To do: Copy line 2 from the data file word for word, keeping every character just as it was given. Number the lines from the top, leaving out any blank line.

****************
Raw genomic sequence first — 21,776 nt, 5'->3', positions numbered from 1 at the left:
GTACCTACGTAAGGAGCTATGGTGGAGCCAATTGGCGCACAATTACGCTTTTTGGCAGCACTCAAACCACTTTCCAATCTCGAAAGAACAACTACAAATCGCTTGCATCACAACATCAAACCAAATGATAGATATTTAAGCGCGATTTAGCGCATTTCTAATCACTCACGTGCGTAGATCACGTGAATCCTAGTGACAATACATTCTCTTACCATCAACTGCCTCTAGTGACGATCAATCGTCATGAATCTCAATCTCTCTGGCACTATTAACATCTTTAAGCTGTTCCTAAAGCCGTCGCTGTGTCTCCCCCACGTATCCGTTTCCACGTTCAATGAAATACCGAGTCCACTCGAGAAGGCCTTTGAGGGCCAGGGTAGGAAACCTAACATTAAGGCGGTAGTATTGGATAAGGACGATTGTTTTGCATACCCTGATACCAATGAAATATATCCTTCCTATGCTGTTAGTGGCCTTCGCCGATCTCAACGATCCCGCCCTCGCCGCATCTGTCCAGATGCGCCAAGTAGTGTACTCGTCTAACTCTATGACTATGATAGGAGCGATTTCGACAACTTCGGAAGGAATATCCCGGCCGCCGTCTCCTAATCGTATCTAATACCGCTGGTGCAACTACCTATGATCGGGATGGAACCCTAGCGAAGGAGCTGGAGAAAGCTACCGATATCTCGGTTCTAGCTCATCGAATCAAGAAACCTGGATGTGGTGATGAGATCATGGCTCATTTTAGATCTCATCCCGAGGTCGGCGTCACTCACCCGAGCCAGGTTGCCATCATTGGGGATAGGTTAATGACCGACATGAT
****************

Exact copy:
GTACCTACGTAAGGAGCTATGGTGGAGCCAATTGGCGCACAATTACGCTTTTTGGCAGCACTCAAACCACTTTCCAATCTCGAAAGAACAACTACAAATCGCTTGCATCACAACATCAAACCAAATGATAGATATTTAAGCGCGATTTAGCGCATTTCTAATCACTCACGTGCGTAGATCACGTGAATCCTAGTGACAATACATTCTCTTACCATCAACTGCCTCTAGTGACGATCAATCGTCATGAATCTCAATCTCTCTGGCACTATTAACATCTTTAAGCTGTTCCTAAAGCCGTCGCTGTGTCTCCCCCACGTATCCGTTTCCACGTTCAATGAAATACCGAGTCCACTCGAGAAGGCCTTTGAGGGCCAGGGTAGGAAACCTAACATTAAGGCGGTAGTATTGGATAAGGACGATTGTTTTGCATACCCTGATACCAATGAAATATATCCTTCCTATGCTGTTAGTGGCCTTCGCCGATCTCAACGATCCCGCCCTCGCCGCATCTGTCCAGATGCGCCAAGTAGTGTACTCGTCTAACTCTATGACTATGATAGGAGCGATTTCGACAACTTCGGAAGGAATATCCCGGCCGCCGTCTCCTAATCGTATCTAATACCGCTGGTGCAACTACCTATGATCGGGATGGAACCCTAGCGAAGGAGCTGGAGAAAGCTACCGATATCTCGGTTCTAGCTCATCGAATCAAGAAACCTGGATGTGGTGATGAGATCATGGCTCATTTTAGATCTCATCCCGAGGTCGGCGTCACTCACCCGAGCCAGGTTGCCATCATTGGGGATAGGTTAATGACCGACATGAT